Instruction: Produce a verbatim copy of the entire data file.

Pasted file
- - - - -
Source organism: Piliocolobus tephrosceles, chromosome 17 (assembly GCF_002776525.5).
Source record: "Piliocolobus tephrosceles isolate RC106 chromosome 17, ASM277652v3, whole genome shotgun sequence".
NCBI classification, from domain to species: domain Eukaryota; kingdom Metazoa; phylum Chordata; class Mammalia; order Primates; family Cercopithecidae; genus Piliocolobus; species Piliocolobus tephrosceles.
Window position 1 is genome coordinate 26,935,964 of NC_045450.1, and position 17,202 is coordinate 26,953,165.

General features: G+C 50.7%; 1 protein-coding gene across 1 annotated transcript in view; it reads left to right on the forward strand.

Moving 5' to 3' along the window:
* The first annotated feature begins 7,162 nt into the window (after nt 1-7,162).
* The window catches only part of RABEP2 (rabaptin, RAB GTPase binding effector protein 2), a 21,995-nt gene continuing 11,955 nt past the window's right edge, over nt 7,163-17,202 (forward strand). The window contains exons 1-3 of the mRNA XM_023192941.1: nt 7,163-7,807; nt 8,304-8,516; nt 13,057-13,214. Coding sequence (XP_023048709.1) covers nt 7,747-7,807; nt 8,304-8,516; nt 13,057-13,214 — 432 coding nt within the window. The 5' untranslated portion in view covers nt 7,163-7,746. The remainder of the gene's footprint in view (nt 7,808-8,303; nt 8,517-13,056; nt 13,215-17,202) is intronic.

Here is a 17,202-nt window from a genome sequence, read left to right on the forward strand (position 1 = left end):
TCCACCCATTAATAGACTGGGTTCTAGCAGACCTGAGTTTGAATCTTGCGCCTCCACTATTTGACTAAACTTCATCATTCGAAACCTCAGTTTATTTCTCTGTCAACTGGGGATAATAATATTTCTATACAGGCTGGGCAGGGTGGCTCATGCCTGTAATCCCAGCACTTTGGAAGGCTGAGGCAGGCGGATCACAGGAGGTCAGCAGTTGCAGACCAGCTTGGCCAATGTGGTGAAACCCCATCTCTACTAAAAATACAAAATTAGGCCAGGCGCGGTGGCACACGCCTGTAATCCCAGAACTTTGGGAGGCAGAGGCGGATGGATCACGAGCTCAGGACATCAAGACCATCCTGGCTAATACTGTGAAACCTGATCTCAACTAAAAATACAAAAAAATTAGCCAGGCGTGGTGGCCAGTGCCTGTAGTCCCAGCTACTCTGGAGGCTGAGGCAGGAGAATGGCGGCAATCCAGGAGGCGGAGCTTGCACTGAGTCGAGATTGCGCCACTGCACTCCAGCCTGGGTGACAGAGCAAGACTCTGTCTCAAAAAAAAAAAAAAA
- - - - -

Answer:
Source organism: Piliocolobus tephrosceles, chromosome 17 (assembly GCF_002776525.5).
Source record: "Piliocolobus tephrosceles isolate RC106 chromosome 17, ASM277652v3, whole genome shotgun sequence".
NCBI classification, from domain to species: domain Eukaryota; kingdom Metazoa; phylum Chordata; class Mammalia; order Primates; family Cercopithecidae; genus Piliocolobus; species Piliocolobus tephrosceles.
Window position 1 is genome coordinate 26,935,964 of NC_045450.1, and position 17,202 is coordinate 26,953,165.

General features: G+C 50.7%; 1 protein-coding gene across 1 annotated transcript in view; it reads left to right on the forward strand.

Moving 5' to 3' along the window:
* The first annotated feature begins 7,162 nt into the window (after nt 1-7,162).
* The window catches only part of RABEP2 (rabaptin, RAB GTPase binding effector protein 2), a 21,995-nt gene continuing 11,955 nt past the window's right edge, over nt 7,163-17,202 (forward strand). The window contains exons 1-3 of the mRNA XM_023192941.1: nt 7,163-7,807; nt 8,304-8,516; nt 13,057-13,214. Coding sequence (XP_023048709.1) covers nt 7,747-7,807; nt 8,304-8,516; nt 13,057-13,214 — 432 coding nt within the window. The 5' untranslated portion in view covers nt 7,163-7,746. The remainder of the gene's footprint in view (nt 7,808-8,303; nt 8,517-13,056; nt 13,215-17,202) is intronic.

Here is a 17,202-nt window from a genome sequence, read left to right on the forward strand (position 1 = left end):
TCCACCCATTAATAGACTGGGTTCTAGCAGACCTGAGTTTGAATCTTGCGCCTCCACTATTTGACTAAACTTCATCATTCGAAACCTCAGTTTATTTCTCTGTCAACTGGGGATAATAATATTTCTATACAGGCTGGGCAGGGTGGCTCATGCCTGTAATCCCAGCACTTTGGAAGGCTGAGGCAGGCGGATCACAGGAGGTCAGCAGTTGCAGACCAGCTTGGCCAATGTGGTGAAACCCCATCTCTACTAAAAATACAAAATTAGGCCAGGCGCGGTGGCACACGCCTGTAATCCCAGAACTTTGGGAGGCAGAGGCGGATGGATCACGAGCTCAGGACATCAAGACCATCCTGGCTAATACTGTGAAACCTGATCTCAACTAAAAATACAAAAAAATTAGCCAGGCGTGGTGGCCAGTGCCTGTAGTCCCAGCTACTCTGGAGGCTGAGGCAGGAGAATGGCGGCAATCCAGGAGGCGGAGCTTGCACTGAGTCGAGATTGCGCCACTGCACTCCAGCCTGGGTGACAGAGCAAGACTCTGTCTCAAAAAAAAAAAAAAA